(left) Time-dependent positions of the wave packet in the multidimensional nuclear coordinates were obtained from the femtosecond x-ray scattering experiment on a gold trimer complex. (Credit: Nature & IBS) (right) By inspecting the motion of the wave packet, it was revealed that the bond formation reaction in the gold trimer complex occurs through an asynchronous bond formation mechanism. (Yellow: gold atoms, gray: carbon atom, blue: nitrogen atom, 1000 times 1 fs is 1 picosecond (ps), 1000 times 1 ps is 1 nanosecond (ns)) Credit: (left) Nature & IBS, (right) KEK IMSS

The researchers also accurately illustrated molecular vibration motions in both temporally and spatially. This is quite a remarkable feat considering that such an ultrafast speed and a minute length of motion are very challenging conditions for acquiring precise experimental data.

In this study, the IBS research team improved upon their 2015 study published by Nature. In the previous study in 2015, the speed of the X-ray camera (time resolution) was limited to 500 fs, and the molecular structure had already changed to be linear with two chemical bonds within 500 fs. (Figure 2, upper right) In this study, the progress of the bond formation and bent-to-linear structural transformation could be observed in real time, thanks to the improvement time resolution down to 100 fs. Thereby, the asynchronous bond formation mechanism in which two chemical bonds are formed in 35 fs and 360 fs, respectively, and the bent-to-linear transformation completed in 335 fs were visualized (Figure 2, lower right). In short, in addition to observing the beginning and end of chemical reactions, they reported every step of the intermediate, ongoing rearrangement of nuclear configurations with dramatically improved experimental and analytical methods.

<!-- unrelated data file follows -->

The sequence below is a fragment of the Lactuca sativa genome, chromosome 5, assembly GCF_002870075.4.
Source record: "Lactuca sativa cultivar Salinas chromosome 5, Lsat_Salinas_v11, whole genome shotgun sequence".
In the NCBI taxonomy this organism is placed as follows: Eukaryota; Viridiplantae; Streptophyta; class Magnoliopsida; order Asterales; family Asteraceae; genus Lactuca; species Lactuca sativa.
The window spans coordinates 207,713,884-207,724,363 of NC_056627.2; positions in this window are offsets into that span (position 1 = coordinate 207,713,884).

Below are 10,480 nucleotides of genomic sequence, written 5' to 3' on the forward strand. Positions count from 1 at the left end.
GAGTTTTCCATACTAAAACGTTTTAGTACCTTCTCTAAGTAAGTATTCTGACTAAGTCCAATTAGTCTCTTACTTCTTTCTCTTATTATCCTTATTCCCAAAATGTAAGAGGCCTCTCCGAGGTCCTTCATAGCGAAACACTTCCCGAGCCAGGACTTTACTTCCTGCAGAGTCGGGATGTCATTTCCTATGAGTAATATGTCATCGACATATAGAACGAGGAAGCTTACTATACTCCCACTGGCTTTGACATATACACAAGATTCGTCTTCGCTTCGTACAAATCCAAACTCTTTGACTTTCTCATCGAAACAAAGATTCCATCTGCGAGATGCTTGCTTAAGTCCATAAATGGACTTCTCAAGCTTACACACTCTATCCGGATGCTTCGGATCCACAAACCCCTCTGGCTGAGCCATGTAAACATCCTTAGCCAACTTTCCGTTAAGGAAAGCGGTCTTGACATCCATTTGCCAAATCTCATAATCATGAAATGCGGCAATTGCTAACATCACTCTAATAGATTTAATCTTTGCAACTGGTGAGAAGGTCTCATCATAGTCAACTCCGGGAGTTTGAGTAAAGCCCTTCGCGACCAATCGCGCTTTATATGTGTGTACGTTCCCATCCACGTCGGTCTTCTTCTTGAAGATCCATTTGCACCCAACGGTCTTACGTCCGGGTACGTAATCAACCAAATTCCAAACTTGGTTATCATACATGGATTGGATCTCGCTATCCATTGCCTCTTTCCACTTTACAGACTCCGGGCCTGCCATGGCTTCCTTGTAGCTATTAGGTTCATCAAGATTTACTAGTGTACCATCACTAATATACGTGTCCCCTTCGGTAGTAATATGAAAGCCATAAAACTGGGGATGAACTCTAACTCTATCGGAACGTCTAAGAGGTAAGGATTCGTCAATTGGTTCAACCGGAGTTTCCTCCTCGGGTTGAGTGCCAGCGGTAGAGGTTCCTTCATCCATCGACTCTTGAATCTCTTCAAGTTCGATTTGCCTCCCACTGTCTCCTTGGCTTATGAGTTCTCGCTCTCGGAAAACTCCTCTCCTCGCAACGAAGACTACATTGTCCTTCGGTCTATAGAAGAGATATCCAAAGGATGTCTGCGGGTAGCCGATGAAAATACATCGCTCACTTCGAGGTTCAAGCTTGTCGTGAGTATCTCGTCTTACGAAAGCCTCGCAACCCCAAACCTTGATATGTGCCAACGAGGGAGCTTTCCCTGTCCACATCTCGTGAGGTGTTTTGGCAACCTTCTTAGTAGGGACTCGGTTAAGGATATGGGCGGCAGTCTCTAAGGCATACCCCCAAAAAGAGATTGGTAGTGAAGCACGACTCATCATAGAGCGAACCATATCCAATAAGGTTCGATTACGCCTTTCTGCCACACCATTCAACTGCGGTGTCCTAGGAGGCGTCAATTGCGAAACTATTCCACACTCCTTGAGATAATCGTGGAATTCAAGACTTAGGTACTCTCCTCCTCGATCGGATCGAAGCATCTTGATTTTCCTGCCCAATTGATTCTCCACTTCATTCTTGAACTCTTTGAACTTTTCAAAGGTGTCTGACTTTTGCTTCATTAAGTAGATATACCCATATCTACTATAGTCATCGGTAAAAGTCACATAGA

The research team will push this method of 'real-time tracking of atomic positions in a molecule and molecular vibration using femtosecond X-ray scattering' to reveal the mechanisms of organic and inorganic catalytic reactions and reactions involving proteins in the human body. "By directly tracking the molecular vibrations and real-time positions of all atoms in a molecule in the middle of reaction, we will be able to uncover mechanisms of various unknown organic and inorganic catalytic reactions and biochemical reactions," says Dr. KIM Jong Goo, the first author of the study.

The study is published in Nature.


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Gold bond formation tracked in real time using new molecular spectroscopy technique

More information: Kim, J.G., Nozawa, S., Kim, H. et al. Mapping the emergence of molecular vibrations mediating bond formation. Nature 582, 520–524 (2020). doi.org/10.1038/s41586-020-2417-3
Journal information: Nature

Citation: Every moment of ultrafast chemical bonding captured on film (2020, June 24) retrieved 24 January 2022 from https://phys.org/news/2020-06-moment-ultrafast-chemical-bonding-captured.html